I’ll let you in on a little secret: I don’t care one whit whether people can see how many likes my posts on Instagram generate (or don’t generate, as is normally the case). There will never be enough for me to become a social media influencer, and that’s not really my goal when I post three photos of Halifax to let friends know that’s where I am that week.
Likes, mentions, retweets and the rest are all nice to get, but they are of no actual value to me. But wait. What if I could trade them in for something tangible? Small, sure. But tangible. A free coffee. A 2-for-1 lunch. Credit with an online retailer.
That would get my attention. I might spend a little more time crafting my social media posts. OK, not likely, but others might.
One more thing: What if the data I provided when posting and interacting on social media apps was guaranteed to be private and belong to me, with no Zuckerbergian slip-ups and lame apologies? I could get behind that.
That’s the basic concept – along with a smidge of blockchain wizardry – of Yuser, a new social media sharing app operating from the London Roundhouse. It’s the creation of three blue-sky thinkers who would have fit right in on the set of Halt and Catch Fire, the spectacular AMC series about the pre-Silicon Valley days of the personal computing revolution in the 1980s.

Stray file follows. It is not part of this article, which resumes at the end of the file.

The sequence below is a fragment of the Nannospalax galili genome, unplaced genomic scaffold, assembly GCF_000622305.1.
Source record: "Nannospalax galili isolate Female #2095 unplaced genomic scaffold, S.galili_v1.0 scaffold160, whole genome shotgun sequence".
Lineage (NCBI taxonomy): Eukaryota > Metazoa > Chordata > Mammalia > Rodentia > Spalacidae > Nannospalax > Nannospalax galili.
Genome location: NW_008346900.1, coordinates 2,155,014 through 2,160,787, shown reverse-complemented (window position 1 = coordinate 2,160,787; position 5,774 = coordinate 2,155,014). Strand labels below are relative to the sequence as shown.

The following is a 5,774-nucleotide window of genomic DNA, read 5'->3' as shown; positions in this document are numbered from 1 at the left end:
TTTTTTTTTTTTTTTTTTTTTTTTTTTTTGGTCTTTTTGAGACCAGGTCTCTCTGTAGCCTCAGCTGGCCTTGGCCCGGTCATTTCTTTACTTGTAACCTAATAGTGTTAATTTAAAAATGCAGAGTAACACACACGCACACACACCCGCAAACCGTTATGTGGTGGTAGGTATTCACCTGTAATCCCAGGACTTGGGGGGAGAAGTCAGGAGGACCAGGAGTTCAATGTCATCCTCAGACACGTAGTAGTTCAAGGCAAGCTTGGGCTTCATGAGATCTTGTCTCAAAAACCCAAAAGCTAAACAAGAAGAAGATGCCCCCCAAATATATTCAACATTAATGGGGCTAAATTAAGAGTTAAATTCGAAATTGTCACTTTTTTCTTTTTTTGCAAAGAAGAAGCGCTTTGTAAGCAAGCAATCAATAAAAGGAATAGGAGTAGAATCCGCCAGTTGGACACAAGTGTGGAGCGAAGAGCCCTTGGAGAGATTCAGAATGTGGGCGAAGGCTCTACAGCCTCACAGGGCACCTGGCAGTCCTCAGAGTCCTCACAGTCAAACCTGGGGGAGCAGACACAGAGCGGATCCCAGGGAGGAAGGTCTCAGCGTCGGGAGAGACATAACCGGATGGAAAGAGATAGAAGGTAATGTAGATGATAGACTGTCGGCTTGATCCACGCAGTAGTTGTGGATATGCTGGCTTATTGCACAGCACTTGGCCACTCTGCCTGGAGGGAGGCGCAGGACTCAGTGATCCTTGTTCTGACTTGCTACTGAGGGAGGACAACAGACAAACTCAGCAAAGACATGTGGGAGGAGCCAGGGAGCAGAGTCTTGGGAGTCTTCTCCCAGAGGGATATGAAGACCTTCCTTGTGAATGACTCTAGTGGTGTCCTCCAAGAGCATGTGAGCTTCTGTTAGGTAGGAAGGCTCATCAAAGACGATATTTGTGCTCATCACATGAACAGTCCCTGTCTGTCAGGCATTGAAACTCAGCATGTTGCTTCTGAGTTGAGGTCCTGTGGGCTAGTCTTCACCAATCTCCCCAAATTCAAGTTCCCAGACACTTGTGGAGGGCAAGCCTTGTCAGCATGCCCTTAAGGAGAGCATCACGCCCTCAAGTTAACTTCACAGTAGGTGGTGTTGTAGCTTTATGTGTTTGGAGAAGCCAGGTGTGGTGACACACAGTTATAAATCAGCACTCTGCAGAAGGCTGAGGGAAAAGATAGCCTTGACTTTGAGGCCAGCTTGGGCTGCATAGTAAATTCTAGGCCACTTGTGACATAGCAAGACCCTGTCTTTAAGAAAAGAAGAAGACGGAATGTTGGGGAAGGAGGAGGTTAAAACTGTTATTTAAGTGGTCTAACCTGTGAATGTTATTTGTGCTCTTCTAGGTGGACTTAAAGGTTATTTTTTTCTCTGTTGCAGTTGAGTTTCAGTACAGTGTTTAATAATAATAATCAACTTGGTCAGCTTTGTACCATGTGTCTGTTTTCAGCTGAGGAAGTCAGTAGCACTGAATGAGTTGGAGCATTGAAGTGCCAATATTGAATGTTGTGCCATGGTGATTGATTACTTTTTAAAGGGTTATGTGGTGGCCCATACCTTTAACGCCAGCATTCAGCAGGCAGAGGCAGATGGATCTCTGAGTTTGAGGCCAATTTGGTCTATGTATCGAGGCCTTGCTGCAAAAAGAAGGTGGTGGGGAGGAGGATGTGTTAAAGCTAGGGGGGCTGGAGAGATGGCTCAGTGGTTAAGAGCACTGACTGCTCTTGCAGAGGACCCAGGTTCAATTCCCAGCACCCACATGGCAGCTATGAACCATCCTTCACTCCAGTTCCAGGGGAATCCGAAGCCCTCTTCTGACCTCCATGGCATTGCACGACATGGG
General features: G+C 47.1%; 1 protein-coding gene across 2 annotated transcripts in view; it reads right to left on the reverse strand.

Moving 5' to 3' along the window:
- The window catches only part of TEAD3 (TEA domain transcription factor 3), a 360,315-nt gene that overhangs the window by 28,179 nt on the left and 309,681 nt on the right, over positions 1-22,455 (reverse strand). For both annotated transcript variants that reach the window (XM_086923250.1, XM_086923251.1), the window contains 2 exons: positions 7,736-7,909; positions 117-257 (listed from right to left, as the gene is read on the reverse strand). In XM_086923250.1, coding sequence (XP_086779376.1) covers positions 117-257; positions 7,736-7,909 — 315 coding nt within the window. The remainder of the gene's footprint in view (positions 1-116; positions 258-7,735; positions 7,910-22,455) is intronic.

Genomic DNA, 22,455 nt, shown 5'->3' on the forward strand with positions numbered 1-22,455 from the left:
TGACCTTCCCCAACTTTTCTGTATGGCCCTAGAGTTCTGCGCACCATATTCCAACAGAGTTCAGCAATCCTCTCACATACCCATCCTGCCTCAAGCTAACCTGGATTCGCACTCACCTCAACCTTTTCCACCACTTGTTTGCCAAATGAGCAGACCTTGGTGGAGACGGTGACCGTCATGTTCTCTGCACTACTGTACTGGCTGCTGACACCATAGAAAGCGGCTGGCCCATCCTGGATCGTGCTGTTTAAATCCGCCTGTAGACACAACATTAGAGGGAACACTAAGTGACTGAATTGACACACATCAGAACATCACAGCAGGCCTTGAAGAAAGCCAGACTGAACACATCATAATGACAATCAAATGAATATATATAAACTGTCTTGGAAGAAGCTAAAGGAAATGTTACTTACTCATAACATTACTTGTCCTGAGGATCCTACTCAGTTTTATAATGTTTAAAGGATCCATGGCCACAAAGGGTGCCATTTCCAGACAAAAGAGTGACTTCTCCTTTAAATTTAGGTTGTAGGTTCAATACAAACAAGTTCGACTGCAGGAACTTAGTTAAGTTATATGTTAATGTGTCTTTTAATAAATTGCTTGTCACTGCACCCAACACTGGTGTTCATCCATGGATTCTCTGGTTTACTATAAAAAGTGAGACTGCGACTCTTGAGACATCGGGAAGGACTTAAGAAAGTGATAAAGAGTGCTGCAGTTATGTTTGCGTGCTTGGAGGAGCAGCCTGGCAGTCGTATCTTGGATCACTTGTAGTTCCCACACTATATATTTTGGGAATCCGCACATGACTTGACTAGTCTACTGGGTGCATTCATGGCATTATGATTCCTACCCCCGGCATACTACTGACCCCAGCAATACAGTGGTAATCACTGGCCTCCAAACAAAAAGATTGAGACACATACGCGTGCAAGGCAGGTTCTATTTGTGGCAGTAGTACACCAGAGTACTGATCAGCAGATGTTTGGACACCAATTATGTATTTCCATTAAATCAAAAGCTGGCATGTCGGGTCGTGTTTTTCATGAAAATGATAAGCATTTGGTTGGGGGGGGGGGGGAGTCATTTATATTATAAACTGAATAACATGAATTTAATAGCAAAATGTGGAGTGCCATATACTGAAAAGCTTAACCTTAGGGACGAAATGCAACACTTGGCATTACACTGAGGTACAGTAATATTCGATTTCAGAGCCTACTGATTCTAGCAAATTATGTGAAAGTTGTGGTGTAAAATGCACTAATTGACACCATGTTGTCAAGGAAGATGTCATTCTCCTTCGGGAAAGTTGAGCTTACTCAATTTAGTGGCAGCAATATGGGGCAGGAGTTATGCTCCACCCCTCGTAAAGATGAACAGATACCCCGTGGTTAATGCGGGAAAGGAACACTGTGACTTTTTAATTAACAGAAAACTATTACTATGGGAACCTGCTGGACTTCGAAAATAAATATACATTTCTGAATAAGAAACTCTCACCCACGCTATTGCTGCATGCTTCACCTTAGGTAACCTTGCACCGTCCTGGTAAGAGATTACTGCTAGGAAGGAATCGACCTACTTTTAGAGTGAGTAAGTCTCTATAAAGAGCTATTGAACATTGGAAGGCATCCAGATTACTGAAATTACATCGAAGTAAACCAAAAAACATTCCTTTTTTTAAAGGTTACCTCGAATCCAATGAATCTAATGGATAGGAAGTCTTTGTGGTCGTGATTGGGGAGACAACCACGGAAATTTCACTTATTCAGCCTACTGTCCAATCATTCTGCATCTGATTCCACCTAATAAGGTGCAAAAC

You can read all about Yuser and its founders in the October issue of London Inc. magazine, which hits the streets this month at 72 pages, its largest issue to date and proof some old technology can still work, when mixed with some tricks.
The Yuser brain trust has some great ideas for their app. They also know the odds of them succeeding on a large scale are rather long. But they have embraced the challenge and believe their concept will deliver.